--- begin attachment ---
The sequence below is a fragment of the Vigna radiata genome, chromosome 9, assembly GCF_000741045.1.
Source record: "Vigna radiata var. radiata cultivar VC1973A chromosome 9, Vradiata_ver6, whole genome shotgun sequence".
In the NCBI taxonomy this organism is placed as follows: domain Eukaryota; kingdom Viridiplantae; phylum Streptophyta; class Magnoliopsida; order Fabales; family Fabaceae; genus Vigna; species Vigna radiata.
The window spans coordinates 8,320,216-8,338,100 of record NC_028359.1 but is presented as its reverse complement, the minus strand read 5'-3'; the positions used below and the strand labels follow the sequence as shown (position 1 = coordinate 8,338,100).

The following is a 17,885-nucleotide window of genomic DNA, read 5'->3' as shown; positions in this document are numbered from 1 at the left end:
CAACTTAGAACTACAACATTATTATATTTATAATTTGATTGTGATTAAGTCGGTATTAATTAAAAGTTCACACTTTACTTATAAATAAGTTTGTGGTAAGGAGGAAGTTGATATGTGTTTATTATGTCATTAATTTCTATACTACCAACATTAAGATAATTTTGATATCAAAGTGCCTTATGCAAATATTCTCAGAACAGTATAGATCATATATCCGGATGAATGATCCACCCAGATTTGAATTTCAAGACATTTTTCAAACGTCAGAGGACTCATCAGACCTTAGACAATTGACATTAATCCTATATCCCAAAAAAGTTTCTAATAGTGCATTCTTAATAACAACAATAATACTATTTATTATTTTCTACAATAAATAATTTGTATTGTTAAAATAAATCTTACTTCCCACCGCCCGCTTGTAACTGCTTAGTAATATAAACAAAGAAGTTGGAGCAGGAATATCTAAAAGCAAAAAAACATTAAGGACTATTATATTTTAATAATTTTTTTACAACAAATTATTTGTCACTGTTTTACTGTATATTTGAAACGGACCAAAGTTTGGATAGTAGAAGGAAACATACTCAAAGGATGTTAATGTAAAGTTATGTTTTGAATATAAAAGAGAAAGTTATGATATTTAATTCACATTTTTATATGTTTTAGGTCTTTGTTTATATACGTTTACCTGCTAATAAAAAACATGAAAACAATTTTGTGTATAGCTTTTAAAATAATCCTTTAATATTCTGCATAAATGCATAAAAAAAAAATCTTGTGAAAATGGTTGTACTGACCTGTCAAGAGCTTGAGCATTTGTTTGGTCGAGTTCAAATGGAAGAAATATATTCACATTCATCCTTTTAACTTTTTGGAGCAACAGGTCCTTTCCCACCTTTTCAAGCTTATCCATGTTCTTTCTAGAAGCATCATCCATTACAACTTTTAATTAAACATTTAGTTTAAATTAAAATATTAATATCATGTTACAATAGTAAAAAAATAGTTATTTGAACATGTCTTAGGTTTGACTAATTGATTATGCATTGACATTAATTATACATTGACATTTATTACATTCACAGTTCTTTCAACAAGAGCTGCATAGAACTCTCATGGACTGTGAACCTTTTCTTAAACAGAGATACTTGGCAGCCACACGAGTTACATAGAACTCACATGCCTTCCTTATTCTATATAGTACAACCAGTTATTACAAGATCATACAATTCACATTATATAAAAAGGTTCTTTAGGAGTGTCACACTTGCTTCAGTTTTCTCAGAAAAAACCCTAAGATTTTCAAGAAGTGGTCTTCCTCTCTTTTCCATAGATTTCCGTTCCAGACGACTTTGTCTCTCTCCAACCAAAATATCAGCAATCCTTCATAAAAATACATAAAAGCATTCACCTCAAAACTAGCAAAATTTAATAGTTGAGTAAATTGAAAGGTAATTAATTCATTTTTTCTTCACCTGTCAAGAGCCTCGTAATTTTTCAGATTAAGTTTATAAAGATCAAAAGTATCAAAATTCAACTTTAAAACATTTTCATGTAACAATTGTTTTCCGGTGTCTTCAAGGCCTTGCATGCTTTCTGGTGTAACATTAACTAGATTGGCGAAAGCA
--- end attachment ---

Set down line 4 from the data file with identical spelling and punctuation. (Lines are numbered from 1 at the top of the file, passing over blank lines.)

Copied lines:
The window spans coordinates 8,320,216-8,338,100 of record NC_028359.1 but is presented as its reverse complement, the minus strand read 5'-3'; the positions used below and the strand labels follow the sequence as shown (position 1 = coordinate 8,338,100).